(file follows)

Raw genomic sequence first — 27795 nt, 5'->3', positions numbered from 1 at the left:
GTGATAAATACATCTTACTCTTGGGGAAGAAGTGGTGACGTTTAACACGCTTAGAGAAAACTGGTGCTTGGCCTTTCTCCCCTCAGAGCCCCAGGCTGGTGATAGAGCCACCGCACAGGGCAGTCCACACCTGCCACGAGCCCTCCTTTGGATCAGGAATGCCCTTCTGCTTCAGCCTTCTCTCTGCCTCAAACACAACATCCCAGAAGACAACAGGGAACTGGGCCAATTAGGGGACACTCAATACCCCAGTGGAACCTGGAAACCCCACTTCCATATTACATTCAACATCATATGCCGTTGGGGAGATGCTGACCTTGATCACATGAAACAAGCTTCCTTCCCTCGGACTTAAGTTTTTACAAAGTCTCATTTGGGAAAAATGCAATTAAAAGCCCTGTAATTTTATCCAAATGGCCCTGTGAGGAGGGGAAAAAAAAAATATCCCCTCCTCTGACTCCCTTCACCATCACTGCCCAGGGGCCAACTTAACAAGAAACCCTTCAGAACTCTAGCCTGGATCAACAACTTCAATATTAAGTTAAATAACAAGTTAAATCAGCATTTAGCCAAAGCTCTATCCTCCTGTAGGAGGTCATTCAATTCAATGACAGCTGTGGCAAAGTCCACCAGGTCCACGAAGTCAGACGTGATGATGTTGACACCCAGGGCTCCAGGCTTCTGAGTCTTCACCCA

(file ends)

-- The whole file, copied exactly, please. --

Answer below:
Raw genomic sequence first — 27795 nt, 5'->3', positions numbered from 1 at the left:
GTGATAAATACATCTTACTCTTGGGGAAGAAGTGGTGACGTTTAACACGCTTAGAGAAAACTGGTGCTTGGCCTTTCTCCCCTCAGAGCCCCAGGCTGGTGATAGAGCCACCGCACAGGGCAGTCCACACCTGCCACGAGCCCTCCTTTGGATCAGGAATGCCCTTCTGCTTCAGCCTTCTCTCTGCCTCAAACACAACATCCCAGAAGACAACAGGGAACTGGGCCAATTAGGGGACACTCAATACCCCAGTGGAACCTGGAAACCCCACTTCCATATTACATTCAACATCATATGCCGTTGGGGAGATGCTGACCTTGATCACATGAAACAAGCTTCCTTCCCTCGGACTTAAGTTTTTACAAAGTCTCATTTGGGAAAAATGCAATTAAAAGCCCTGTAATTTTATCCAAATGGCCCTGTGAGGAGGGGAAAAAAAAAATATCCCCTCCTCTGACTCCCTTCACCATCACTGCCCAGGGGCCAACTTAACAAGAAACCCTTCAGAACTCTAGCCTGGATCAACAACTTCAATATTAAGTTAAATAACAAGTTAAATCAGCATTTAGCCAAAGCTCTATCCTCCTGTAGGAGGTCATTCAATTCAATGACAGCTGTGGCAAAGTCCACCAGGTCCACGAAGTCAGACGTGATGATGTTGACACCCAGGGCTCCAGGCTTCTGAGTCTTCACCCA